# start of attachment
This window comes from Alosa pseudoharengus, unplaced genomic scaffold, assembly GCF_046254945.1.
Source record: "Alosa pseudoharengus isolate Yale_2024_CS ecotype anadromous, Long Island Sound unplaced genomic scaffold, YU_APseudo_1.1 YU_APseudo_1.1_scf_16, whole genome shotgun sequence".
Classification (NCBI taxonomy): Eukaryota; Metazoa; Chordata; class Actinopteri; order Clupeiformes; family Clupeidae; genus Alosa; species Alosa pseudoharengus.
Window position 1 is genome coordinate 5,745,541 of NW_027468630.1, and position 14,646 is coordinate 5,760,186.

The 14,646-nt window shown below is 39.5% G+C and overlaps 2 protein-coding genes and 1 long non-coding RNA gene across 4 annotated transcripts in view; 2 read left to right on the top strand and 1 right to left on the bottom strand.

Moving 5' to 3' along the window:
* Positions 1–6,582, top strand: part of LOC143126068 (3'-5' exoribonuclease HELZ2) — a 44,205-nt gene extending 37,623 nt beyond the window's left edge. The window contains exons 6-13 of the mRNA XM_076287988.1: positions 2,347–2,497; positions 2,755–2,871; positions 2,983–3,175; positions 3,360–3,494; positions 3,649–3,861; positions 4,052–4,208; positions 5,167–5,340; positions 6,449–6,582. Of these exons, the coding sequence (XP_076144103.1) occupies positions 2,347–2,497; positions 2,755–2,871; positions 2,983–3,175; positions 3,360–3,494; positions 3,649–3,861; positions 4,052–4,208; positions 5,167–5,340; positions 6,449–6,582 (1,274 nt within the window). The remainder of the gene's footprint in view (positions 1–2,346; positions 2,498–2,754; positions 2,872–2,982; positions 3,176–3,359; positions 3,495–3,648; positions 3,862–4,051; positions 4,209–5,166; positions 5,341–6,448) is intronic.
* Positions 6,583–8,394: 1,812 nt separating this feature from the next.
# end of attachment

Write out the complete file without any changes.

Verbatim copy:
This window comes from Alosa pseudoharengus, unplaced genomic scaffold, assembly GCF_046254945.1.
Source record: "Alosa pseudoharengus isolate Yale_2024_CS ecotype anadromous, Long Island Sound unplaced genomic scaffold, YU_APseudo_1.1 YU_APseudo_1.1_scf_16, whole genome shotgun sequence".
Classification (NCBI taxonomy): Eukaryota; Metazoa; Chordata; class Actinopteri; order Clupeiformes; family Clupeidae; genus Alosa; species Alosa pseudoharengus.
Window position 1 is genome coordinate 5,745,541 of NW_027468630.1, and position 14,646 is coordinate 5,760,186.

The 14,646-nt window shown below is 39.5% G+C and overlaps 2 protein-coding genes and 1 long non-coding RNA gene across 4 annotated transcripts in view; 2 read left to right on the top strand and 1 right to left on the bottom strand.

Moving 5' to 3' along the window:
* Positions 1–6,582, top strand: part of LOC143126068 (3'-5' exoribonuclease HELZ2) — a 44,205-nt gene extending 37,623 nt beyond the window's left edge. The window contains exons 6-13 of the mRNA XM_076287988.1: positions 2,347–2,497; positions 2,755–2,871; positions 2,983–3,175; positions 3,360–3,494; positions 3,649–3,861; positions 4,052–4,208; positions 5,167–5,340; positions 6,449–6,582. Of these exons, the coding sequence (XP_076144103.1) occupies positions 2,347–2,497; positions 2,755–2,871; positions 2,983–3,175; positions 3,360–3,494; positions 3,649–3,861; positions 4,052–4,208; positions 5,167–5,340; positions 6,449–6,582 (1,274 nt within the window). The remainder of the gene's footprint in view (positions 1–2,346; positions 2,498–2,754; positions 2,872–2,982; positions 3,176–3,359; positions 3,495–3,648; positions 3,862–4,051; positions 4,209–5,166; positions 5,341–6,448) is intronic.
* Positions 6,583–8,394: 1,812 nt separating this feature from the next.